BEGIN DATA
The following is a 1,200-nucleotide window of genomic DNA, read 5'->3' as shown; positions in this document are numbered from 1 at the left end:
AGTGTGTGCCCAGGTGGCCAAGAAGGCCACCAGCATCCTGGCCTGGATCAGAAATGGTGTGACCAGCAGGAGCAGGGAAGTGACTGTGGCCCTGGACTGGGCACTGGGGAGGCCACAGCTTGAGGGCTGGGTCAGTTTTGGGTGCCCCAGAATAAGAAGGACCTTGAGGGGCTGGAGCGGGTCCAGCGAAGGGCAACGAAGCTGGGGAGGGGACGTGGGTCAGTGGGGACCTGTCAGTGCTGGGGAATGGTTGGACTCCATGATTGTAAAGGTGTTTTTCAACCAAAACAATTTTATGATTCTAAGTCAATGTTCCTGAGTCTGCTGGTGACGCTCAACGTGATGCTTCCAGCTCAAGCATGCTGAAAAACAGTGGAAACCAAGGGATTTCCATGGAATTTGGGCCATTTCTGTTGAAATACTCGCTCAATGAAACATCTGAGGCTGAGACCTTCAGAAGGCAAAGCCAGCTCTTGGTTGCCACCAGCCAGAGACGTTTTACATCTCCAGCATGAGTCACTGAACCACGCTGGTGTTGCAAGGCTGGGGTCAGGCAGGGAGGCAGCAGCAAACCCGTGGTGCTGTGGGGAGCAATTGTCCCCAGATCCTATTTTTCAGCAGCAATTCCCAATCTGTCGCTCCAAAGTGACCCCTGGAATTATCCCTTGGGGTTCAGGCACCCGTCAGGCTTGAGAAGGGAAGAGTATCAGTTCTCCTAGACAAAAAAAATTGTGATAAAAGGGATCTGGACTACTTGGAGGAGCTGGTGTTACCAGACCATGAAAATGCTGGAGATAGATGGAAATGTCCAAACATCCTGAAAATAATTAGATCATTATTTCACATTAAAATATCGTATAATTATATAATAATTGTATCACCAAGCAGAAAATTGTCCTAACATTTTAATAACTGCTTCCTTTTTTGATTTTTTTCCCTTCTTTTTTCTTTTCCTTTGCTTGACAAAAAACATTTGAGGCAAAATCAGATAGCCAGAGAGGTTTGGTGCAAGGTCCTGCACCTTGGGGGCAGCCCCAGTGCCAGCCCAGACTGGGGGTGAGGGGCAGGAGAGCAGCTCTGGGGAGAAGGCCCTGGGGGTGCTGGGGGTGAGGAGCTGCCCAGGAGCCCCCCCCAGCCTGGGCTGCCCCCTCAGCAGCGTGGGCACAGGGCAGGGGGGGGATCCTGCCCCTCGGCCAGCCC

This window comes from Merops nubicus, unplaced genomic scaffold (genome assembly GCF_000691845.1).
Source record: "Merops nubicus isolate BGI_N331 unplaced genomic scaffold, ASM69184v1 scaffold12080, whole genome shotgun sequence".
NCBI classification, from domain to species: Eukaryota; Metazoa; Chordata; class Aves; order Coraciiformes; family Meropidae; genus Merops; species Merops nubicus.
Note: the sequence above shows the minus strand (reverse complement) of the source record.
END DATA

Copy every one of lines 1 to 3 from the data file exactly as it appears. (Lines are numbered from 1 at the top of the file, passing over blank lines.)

The following is a 1,200-nucleotide window of genomic DNA, read 5'->3' as shown; positions in this document are numbered from 1 at the left end:
AGTGTGTGCCCAGGTGGCCAAGAAGGCCACCAGCATCCTGGCCTGGATCAGAAATGGTGTGACCAGCAGGAGCAGGGAAGTGACTGTGGCCCTGGACTGGGCACTGGGGAGGCCACAGCTTGAGGGCTGGGTCAGTTTTGGGTGCCCCAGAATAAGAAGGACCTTGAGGGGCTGGAGCGGGTCCAGCGAAGGGCAACGAAGCTGGGGAGGGGACGTGGGTCAGTGGGGACCTGTCAGTGCTGGGGAATGGTTGGACTCCATGATTGTAAAGGTGTTTTTCAACCAAAACAATTTTATGATTCTAAGTCAATGTTCCTGAGTCTGCTGGTGACGCTCAACGTGATGCTTCCAGCTCAAGCATGCTGAAAAACAGTGGAAACCAAGGGATTTCCATGGAATTTGGGCCATTTCTGTTGAAATACTCGCTCAATGAAACATCTGAGGCTGAGACCTTCAGAAGGCAAAGCCAGCTCTTGGTTGCCACCAGCCAGAGACGTTTTACATCTCCAGCATGAGTCACTGAACCACGCTGGTGTTGCAAGGCTGGGGTCAGGCAGGGAGGCAGCAGCAAACCCGTGGTGCTGTGGGGAGCAATTGTCCCCAGATCCTATTTTTCAGCAGCAATTCCCAATCTGTCGCTCCAAAGTGACCCCTGGAATTATCCCTTGGGGTTCAGGCACCCGTCAGGCTTGAGAAGGGAAGAGTATCAGTTCTCCTAGACAAAAAAAATTGTGATAAAAGGGATCTGGACTACTTGGAGGAGCTGGTGTTACCAGACCATGAAAATGCTGGAGATAGATGGAAATGTCCAAACATCCTGAAAATAATTAGATCATTATTTCACATTAAAATATCGTATAATTATATAATAATTGTATCACCAAGCAGAAAATTGTCCTAACATTTTAATAACTGCTTCCTTTTTTGATTTTTTTCCCTTCTTTTTTCTTTTCCTTTGCTTGACAAAAAACATTTGAGGCAAAATCAGATAGCCAGAGAGGTTTGGTGCAAGGTCCTGCACCTTGGGGGCAGCCCCAGTGCCAGCCCAGACTGGGGGTGAGGGGCAGGAGAGCAGCTCTGGGGAGAAGGCCCTGGGGGTGCTGGGGGTGAGGAGCTGCCCAGGAGCCCCCCCCAGCCTGGGCTGCCCCCTCAGCAGCGTGGGCACAGGGCAGGGGGGGGATCCTGCCCCTCGGCCAGCCC

This window comes from Merops nubicus, unplaced genomic scaffold (genome assembly GCF_000691845.1).